Since this medicine is used when needed, you may not be on a dosing schedule. Skip any missed dose if it's almost time for your next dose. Do not use two doses at one time.
An overdose of zinc oxide is not expected to be dangerous. Seek emergency medical attention or call the Poison Help line at 1-800-222-1222 if anyone has accidentally swallowed the medication.
Do not use zinc oxide topical on deep skin wounds or severe burns.
Avoid using other medications on the areas you treat with zinc oxide unless your doctor tells you to.
Rinse with water if this medicine gets in your eyes.
Get emergency medical help if you have signs of an allergic reaction: hives; difficult breathing; swelling of your face, lips, tongue, or throat.
Stop using zinc oxide rectal suppositories and call your doctor if you have rectal bleeding or continued pain.
This is not a complete list of side effects and others may occur. Call your doctor for medical advice about side effects. You may report side effects to FDA at 1-800-FDA-1088.
Medicine used on the skin is not likely to be affected by other drugs you use. But many drugs can interact with each other. Tell each of your healthcare providers about all medicines you use, including prescription and over-the-counter medicines, vitamins, and herbal products.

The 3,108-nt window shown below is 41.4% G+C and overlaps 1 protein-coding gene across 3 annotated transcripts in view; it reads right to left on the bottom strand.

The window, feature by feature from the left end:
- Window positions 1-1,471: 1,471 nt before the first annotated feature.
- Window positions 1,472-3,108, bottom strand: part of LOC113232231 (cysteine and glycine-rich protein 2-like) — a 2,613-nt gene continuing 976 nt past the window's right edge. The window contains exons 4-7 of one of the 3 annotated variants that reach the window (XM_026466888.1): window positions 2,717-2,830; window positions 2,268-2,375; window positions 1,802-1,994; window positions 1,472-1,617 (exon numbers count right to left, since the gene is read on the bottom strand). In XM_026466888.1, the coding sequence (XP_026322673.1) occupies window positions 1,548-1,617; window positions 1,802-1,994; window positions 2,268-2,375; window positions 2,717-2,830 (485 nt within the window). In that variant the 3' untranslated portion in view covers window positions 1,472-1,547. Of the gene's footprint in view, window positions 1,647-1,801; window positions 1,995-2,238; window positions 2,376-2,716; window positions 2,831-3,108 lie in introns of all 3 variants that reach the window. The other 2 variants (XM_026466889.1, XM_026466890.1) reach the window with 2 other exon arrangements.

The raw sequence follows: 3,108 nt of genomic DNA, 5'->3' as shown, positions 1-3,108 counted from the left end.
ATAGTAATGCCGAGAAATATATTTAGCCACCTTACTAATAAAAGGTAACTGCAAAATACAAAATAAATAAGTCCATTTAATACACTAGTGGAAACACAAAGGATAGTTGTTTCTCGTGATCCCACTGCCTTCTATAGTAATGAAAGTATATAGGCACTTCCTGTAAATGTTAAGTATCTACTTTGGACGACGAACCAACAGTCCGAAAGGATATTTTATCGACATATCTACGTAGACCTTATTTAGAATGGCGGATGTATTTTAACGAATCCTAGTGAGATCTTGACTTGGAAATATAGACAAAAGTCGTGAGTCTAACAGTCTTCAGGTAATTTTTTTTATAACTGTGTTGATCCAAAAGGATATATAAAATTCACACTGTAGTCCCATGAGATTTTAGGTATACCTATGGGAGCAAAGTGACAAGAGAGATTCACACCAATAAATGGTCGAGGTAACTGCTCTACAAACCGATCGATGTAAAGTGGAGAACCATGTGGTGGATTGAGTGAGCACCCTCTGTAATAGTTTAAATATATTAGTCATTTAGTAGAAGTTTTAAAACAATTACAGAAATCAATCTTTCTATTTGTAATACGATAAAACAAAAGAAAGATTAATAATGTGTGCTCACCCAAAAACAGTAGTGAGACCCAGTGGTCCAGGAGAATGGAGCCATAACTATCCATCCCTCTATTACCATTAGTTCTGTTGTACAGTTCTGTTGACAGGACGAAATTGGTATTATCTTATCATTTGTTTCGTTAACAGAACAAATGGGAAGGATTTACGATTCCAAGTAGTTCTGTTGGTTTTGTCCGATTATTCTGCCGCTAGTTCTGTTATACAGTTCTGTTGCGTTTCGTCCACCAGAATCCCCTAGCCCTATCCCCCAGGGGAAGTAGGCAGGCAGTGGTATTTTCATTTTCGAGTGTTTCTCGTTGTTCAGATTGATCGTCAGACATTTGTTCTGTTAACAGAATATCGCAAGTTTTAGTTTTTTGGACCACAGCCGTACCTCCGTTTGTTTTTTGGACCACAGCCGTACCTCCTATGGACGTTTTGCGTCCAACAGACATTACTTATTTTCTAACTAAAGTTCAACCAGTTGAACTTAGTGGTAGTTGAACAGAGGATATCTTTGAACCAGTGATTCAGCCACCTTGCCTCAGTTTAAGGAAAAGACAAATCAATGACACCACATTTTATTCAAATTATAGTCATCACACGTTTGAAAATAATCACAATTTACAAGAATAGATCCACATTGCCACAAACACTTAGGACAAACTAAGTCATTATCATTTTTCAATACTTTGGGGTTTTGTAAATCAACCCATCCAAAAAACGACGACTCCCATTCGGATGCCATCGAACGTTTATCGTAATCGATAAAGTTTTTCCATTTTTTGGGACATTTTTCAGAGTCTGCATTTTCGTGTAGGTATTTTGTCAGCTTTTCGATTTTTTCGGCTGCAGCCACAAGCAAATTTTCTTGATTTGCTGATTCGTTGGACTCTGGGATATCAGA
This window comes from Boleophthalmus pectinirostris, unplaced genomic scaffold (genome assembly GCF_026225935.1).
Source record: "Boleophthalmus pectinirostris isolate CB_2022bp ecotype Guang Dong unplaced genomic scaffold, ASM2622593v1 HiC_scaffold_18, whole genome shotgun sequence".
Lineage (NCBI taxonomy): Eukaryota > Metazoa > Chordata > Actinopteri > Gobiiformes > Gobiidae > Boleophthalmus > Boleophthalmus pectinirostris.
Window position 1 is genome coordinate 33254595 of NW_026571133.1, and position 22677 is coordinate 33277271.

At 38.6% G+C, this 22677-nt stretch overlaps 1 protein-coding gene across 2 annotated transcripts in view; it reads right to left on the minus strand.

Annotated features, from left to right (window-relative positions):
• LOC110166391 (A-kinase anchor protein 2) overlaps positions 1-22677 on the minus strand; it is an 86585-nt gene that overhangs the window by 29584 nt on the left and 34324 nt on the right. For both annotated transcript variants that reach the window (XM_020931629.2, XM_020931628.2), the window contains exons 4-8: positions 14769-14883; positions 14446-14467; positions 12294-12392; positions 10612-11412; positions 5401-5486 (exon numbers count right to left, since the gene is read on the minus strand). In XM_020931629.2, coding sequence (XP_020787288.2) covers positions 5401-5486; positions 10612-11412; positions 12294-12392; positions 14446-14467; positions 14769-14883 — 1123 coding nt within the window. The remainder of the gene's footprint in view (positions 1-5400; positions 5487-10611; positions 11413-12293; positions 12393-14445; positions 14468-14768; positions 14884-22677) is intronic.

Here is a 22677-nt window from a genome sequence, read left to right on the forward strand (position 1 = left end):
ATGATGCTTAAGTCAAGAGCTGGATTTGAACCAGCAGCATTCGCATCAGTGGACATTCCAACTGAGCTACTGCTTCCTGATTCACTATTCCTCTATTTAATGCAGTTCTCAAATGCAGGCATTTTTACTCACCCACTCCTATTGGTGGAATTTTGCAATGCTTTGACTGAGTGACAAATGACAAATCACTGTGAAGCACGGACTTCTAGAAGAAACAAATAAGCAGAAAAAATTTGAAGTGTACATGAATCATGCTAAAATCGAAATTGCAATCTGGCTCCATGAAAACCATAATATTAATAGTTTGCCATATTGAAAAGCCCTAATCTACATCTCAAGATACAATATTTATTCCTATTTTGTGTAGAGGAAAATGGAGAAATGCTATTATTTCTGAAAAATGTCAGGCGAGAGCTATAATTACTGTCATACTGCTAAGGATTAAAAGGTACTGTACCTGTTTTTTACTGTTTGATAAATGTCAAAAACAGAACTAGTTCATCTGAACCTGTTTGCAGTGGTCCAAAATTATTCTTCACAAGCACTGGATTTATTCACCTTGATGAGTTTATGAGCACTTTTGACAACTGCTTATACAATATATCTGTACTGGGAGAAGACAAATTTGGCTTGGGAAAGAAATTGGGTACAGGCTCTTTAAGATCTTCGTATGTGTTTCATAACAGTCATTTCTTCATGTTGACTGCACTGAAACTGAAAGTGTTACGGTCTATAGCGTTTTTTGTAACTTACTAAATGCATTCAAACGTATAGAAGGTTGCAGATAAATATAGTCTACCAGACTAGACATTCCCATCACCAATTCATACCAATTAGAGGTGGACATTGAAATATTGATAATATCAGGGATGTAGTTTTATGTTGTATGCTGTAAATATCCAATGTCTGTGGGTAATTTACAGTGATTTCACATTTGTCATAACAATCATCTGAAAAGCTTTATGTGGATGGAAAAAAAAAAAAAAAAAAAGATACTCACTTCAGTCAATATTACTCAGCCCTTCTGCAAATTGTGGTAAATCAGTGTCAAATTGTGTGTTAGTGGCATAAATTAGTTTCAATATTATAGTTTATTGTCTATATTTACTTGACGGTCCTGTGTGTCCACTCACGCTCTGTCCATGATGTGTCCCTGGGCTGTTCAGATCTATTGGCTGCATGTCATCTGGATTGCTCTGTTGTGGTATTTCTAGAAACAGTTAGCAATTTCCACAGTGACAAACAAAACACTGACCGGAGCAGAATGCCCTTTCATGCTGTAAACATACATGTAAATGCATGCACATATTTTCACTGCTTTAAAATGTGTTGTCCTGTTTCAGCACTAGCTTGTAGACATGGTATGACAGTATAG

Your pharmacist can provide more information about zinc oxide topical.
Remember, keep this and all other medicines out of the reach of children, never share your medicines with others, and use this medication only for the indication prescribed.
Every effort has been made to ensure that the information provided by Cerner Multum, Inc. ('Multum') is accurate, up-to-date, and complete, but no guarantee is made to that effect. Drug information contained herein may be time sensitive. Multum information has been compiled for use by healthcare practitioners and consumers in the United States and therefore Multum does not warrant that uses outside of the United States are appropriate, unless specifically indicated otherwise. Multum's drug information does not endorse drugs, diagnose patients or recommend therapy. Multum's drug information is an informational resource designed to assist licensed healthcare practitioners in caring for their patients and/or to serve consumers viewing this service as a supplement to, and not a substitute for, the expertise, skill, knowledge and judgment of healthcare practitioners. The absence of a warning for a given drug or drug combination in no way should be construed to indicate that the drug or drug combination is safe, effective or appropriate for any given patient. Multum does not assume any responsibility for any aspect of healthcare administered with the aid of information Multum provides. The information contained herein is not intended to cover all possible uses, directions, precautions, warnings, drug interactions, allergic reactions, or adverse effects. If you have questions about the drugs you are taking, check with your doctor, nurse or pharmacist.
Copyright 1996-2022 Cerner Multum, Inc. Version: 4.02. Revision date: 6/26/2019.